victims are introduced into the plot-line, the psychologically disturbed Woyzeck, and the victim of domestic violence, Marie, thus leading to one of the aspects that classifies this play as tragic. Buchner not only portrays his protagonist as a tragic hero, but also successfully exemplifies his victim as a tragic character. The use of multiple tragic characters is a modern aspect of drama because classical works of tragedy contained only one tragic character with one tragic flaw incorporated into the plot-line.
Though by plot-line ?Woyzeck? is a modern psychological drama, the technical aspect of the play refers back to the elements of classical works. For instance, the production takes place at a definite time, with continuity on stage, and it tends toward real time. It is, however, written in an expressionistic style, using startling and unusual effects such as the doctor?s laboratory. It also aims at being expressive by calling attention to itself and calling attention to the unreality of many of the scenes. This is exemplified by the fool and through the exaggeration of the doctor and the officer. The structure of ?Woyzeck,? however, does not follow those of the romantic movement or ?the well-made play.? Buchner avoids using the common romantic style of completely overblown emotions. The work also contradicts the theory of ?the well-made play? because it does not push the problems of society backstage, rather, it drives them into the minds of his audience.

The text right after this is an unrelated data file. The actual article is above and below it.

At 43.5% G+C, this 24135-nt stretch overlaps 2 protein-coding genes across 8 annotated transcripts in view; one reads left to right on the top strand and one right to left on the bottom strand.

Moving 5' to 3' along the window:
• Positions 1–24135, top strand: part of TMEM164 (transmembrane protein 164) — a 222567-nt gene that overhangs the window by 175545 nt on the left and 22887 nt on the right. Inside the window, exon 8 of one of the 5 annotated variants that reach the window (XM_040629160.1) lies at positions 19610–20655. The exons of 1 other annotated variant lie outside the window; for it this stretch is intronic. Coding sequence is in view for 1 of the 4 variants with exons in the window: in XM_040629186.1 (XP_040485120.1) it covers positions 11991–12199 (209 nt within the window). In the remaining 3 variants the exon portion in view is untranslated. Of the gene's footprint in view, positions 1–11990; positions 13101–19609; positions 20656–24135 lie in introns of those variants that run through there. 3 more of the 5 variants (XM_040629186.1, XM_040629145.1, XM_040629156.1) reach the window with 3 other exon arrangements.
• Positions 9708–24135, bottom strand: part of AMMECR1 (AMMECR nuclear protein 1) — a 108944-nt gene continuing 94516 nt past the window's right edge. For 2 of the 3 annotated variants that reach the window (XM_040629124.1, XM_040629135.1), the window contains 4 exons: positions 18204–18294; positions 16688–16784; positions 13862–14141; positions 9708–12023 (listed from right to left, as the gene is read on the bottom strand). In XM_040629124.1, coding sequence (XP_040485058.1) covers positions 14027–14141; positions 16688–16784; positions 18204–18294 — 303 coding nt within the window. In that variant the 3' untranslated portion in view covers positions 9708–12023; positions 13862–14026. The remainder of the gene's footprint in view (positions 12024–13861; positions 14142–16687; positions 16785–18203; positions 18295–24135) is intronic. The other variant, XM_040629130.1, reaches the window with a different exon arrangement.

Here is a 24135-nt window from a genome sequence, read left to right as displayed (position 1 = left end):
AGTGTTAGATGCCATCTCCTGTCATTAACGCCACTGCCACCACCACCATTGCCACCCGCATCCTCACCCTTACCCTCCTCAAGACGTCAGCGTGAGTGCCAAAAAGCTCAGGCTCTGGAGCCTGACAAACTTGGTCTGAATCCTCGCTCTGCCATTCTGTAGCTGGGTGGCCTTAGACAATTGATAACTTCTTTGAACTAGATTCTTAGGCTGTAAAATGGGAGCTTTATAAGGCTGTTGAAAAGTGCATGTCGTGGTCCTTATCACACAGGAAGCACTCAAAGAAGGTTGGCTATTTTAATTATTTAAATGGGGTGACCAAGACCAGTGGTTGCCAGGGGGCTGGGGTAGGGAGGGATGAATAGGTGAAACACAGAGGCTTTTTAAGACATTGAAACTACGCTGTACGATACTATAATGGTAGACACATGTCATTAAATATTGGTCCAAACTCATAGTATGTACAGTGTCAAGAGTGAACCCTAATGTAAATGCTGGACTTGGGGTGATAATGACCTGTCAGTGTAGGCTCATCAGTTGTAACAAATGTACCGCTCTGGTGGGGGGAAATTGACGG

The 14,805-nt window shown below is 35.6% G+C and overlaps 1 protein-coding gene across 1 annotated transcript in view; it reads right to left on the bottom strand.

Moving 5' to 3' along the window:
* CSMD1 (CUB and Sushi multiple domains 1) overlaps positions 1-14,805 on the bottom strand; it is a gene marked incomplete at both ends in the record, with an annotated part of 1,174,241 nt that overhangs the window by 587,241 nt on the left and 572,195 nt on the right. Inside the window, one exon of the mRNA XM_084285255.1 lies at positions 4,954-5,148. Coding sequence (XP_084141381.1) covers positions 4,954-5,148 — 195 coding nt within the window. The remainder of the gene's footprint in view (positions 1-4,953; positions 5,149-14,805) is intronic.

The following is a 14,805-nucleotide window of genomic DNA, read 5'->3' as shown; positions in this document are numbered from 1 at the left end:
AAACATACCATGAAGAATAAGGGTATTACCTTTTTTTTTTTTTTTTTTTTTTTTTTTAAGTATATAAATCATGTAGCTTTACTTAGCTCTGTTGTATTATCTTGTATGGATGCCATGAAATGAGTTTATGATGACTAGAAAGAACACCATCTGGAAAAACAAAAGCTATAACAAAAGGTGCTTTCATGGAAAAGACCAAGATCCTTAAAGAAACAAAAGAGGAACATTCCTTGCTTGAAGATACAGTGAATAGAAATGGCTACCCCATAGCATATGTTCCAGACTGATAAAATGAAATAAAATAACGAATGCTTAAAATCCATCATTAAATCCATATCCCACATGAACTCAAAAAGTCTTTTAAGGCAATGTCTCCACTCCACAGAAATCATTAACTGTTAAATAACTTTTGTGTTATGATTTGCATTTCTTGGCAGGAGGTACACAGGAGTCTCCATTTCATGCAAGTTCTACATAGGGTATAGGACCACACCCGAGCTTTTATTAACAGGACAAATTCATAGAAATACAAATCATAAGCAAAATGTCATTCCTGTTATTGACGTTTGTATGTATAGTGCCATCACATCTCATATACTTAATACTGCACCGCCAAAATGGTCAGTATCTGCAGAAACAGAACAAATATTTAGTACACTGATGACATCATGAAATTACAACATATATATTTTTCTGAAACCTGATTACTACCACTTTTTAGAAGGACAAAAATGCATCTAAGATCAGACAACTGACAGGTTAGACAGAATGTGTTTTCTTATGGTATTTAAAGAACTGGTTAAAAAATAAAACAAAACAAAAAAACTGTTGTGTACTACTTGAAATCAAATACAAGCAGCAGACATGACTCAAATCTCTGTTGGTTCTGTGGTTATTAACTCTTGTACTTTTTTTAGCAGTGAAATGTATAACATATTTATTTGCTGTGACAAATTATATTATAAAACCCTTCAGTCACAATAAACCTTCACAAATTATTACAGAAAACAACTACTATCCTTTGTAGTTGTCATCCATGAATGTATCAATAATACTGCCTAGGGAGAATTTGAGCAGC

?Waiting For Godot? is another example of modern drama. In this work, Beckett uses the modern classification of theatre of the absurd. The world of ?Waiting For Godot? is one without any meaningful pattern, which symbolizes chaos as the dominating force in the world. There is no orderly sequence of events. A tree which was barren one